PhotoWhen a woman goes through menopause may determine her risk for heart attack, according to an assistant professor of medicine at Vanderbilt University.

Dr. Melissa Wellons conducted the research while working at the University of Alabama Birmingham (UAB). In looking at more than 2,500 women of all ethnic backgrounds, one fact jumped out.

Within the study, early menopause in European, black, Hispanic and Asian women doubled the risk for cardiovascular disease when compared to groups experiencing menopause later in life.

“This is an observational study, so my colleagues and I can’t conclude that early menopause is the cause of future cardiovascular disease,” Wellons said.

Another reason?

That means there could be another reason that the women suffered cardiovascular problems. But the fact that so many had an early menopause in common can't be dismissed. She said the study is especially important because cardiovascular disease is the leading cause of death in U.S. women.

“My hope is that getting this message out will motivate women with early menopause to engage in the lifestyle and medical strategies known to reduce risk of cardiovascular disease -- like controlling cholesterol, blood pressure and excess weight and by exercising,” Wellons said.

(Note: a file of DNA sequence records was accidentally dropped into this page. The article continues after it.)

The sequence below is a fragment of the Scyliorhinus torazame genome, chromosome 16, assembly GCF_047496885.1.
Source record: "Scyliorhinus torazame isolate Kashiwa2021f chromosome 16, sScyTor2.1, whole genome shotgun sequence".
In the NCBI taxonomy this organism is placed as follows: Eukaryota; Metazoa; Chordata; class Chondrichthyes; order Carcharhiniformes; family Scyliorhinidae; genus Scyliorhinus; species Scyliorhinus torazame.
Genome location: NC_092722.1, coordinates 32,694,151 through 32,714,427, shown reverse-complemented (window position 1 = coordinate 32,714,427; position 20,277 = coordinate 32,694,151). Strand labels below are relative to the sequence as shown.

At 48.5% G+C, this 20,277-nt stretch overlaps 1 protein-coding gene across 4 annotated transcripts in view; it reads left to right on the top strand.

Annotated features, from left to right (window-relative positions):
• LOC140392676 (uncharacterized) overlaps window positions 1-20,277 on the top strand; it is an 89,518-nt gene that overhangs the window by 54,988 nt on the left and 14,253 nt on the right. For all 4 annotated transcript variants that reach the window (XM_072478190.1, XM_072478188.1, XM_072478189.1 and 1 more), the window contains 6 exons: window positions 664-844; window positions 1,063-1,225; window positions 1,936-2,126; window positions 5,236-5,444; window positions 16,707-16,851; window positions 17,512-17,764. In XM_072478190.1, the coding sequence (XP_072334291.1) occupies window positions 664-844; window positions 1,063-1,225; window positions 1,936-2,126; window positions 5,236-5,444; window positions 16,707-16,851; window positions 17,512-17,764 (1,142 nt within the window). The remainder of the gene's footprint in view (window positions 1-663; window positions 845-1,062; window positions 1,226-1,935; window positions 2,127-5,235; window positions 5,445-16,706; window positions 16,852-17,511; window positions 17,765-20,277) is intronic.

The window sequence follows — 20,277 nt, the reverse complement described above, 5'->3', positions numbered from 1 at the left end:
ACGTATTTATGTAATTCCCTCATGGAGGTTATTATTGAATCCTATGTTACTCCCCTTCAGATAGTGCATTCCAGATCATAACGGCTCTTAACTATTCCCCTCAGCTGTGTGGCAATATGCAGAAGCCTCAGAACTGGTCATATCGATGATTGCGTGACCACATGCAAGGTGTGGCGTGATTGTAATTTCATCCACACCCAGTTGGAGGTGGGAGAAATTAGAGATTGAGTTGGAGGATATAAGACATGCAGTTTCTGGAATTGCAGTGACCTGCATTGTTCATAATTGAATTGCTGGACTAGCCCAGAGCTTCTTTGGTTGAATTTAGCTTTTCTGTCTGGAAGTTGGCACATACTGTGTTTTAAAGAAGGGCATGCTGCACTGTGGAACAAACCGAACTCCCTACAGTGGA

The study looked at 2,509 women enrolled in the Multi-Ethnic Study of Atherosclerosis (MESA), with 693 reporting either surgical or natural early menopause before age 46. Women with early menopause were more often smokers, had diabetes and had a higher average BMI -- all risk factors for heart trouble.

“But our findings do support the use of age at menopause as a marker of future heart and vascular disease risk. Clinicians should consider asking questions about menopause when collecting a female patient’s medical history.”

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